Lyra Pieces

I currently have a few projects going, including a unique sized CINEFIELD® from paper I cut down myself. It’s taking slightly longer than expected as I am trying several new things. Even with all going on, I still draw & woodshed every night.

Lyra graphite sticks have become a favorite medium. It allows for painterly effects and a touch not dissimilar to that of watercolor. I am into all the mediums which I use, but my favorite two are drawing and painting. The Lyra pieces combine aspects of both of these mediums.

This was a small piece of multi medium paper. It’s close up of Jimi Hendrix. I enjoyed doing an unorthodox compositional balance in 3×5 inches

Cinefield® We Are Romans

This was my most labor intensive piece. I am very fortunate to have the luxury of what I refer to as “wiggle room” which means no deadline, no audience or collector expectation. Untethered from these things, I can explore and evolve.

Regardless of how accomplished a finished Cinefield® ends up being, I always feel as if I have come away having learned something new. The desire to evolve and go one better as to best deliver an emotional payoff being my raison d’être.

This piece is 11×17. Like all my Cinefield® every i mage used are from photos which I personally took. There is no digital magic. I used the traditional method of scissors and adhesive applied with a brush.

We Are Romans

Why So Cereal

“You made me beautiful” she said upon seeing the finished piece.

It was, but I just painted what I saw. With all my portraiture I go for a sort of raw reportage. If I see it, it appears in the piece. I never airbrush out (so to speak) any imperfections nor do i exaggerate any by way of settling scores. To me, all truth is beauty.

I always want people to be able to return to a piece and see new things. This is why traditional beauty has always bored me. The little quirks and imperfections make it real, make it interesting. The organics of a piece is often helped by only using people I know as subject matter. The trust allows for natural body language and facial expressions. There are some great yet unknown painters out there whose work’s power is diminished by coming across as overly academic or all the cheesy glam poses. I don’t worry about the beauty aspect, but rather the realness.

This piece is 11×14 inches. Watercolor on brown paper.

Funeral Clothes

The magic of the internet, artists no longer need face the prospect of spending a life in service of the process but with their oeuvre largely unseen. The flip side of this coin is that there are some artists who, without easy access to an audience would have to work harder and ultimately become better artists. It also has made artists seek not an audience but customers, their output reduced down to just another commodity.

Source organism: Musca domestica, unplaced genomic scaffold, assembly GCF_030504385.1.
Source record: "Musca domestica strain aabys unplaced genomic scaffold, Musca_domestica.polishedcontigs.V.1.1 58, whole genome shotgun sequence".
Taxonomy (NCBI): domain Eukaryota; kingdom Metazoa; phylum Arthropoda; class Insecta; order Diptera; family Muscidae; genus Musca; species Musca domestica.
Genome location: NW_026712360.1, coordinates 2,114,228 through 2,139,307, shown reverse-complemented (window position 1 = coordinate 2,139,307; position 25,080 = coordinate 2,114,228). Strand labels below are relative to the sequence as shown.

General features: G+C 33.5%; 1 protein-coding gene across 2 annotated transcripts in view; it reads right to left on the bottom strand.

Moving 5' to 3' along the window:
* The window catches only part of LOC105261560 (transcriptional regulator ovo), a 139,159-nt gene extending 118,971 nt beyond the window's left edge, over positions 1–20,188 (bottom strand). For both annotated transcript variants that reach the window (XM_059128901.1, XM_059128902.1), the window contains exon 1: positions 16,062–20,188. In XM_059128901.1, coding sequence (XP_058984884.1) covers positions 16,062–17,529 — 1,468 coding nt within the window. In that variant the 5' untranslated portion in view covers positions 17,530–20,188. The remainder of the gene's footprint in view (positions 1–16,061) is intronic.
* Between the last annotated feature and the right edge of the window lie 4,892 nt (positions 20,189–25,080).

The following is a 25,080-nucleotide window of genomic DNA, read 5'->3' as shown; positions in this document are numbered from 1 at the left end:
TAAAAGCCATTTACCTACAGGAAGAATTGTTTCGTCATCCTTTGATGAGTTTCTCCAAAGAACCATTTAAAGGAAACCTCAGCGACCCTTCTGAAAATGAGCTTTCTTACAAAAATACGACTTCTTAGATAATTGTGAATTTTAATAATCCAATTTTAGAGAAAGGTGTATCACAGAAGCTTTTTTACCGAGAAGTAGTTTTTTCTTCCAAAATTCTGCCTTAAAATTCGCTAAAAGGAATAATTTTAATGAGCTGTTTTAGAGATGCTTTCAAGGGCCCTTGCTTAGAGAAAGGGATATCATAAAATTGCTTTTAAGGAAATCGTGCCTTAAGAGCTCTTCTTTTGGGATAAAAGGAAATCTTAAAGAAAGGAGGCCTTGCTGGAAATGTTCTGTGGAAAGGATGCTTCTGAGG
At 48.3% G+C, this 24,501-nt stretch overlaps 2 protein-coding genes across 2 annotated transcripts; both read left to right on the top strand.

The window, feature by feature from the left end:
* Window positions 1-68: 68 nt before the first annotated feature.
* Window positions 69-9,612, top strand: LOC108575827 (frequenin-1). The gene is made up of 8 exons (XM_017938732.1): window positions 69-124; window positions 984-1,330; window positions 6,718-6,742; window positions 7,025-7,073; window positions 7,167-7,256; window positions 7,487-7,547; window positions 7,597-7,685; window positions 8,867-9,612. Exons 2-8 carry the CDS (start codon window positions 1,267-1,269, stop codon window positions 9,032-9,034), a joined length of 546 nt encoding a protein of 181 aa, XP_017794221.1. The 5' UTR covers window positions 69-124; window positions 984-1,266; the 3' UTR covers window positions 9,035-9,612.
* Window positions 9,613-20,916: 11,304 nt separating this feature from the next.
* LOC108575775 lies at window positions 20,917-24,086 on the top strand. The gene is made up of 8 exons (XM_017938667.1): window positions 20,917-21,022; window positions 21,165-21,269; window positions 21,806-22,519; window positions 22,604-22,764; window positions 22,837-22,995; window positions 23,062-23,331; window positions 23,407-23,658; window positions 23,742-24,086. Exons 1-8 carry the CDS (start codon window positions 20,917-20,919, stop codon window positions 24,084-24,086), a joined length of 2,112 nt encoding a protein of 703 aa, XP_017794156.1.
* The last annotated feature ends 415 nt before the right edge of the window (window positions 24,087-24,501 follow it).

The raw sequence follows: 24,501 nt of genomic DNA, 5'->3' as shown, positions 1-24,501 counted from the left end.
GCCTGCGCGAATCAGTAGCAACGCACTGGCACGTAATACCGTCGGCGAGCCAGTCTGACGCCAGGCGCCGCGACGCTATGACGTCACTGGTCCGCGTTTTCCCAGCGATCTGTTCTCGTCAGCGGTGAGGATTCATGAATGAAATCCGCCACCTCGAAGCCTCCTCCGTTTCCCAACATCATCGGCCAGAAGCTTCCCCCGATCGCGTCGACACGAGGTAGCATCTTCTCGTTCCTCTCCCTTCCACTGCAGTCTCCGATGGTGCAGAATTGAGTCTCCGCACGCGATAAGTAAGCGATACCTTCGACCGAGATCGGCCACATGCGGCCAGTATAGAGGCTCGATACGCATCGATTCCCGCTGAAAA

I try to largely eschew promoting what I have for sale. A cursory look at my blog shows what a rare occurrence the promotion of things for sale is.

However, I am not anti commerce. Art is meant to be seen, to be read. I have a new collection which just came out. Succinctly, it’s beautiful, it’s heavy.

Available at Amazon in Kindle & paperback

The Other Side

I draw every day, no matter where I am in the world. When on the road, at the very least I will do quick guerilla sketches and woodshedding in my ever present trusty pocket pad. Of late most of my formally done works switch off between Cinefield® and painting (during the execution of which I will still woodshed every night).

A new painting had been started but then it rained out every day with the forecast calling for the following week to be more of the same. I only use natural sunlight to paint by so this was not good for me. I put the painting aside and went on to start Cinefield® Where the Sauce is Deluxe. Between the weather and how labor intensive that piece was the painting sat untouched for four weeks, something I had never done before.

When I went back to work on it, it felt strange initially but I quickly found my rhythm. I am very pleased with the piece. Although I always end up over the course of working on a painting having to let it dry a day between coats. As matter of personal preference, I was not a fan of having a piece left untouched for that long a duration.

The Other Side watercolor & paper 9×12 inches

Cinefield® Tiny Annie Two Trips

After finishing my last Cinefield® I started a painting. Weather conspired against me with heavy fog & rain. As they do not require same light situations, I switched to doing another Cinefield®. I wanted to make this one look painterly, a further evolution of chops & (artistic) mission.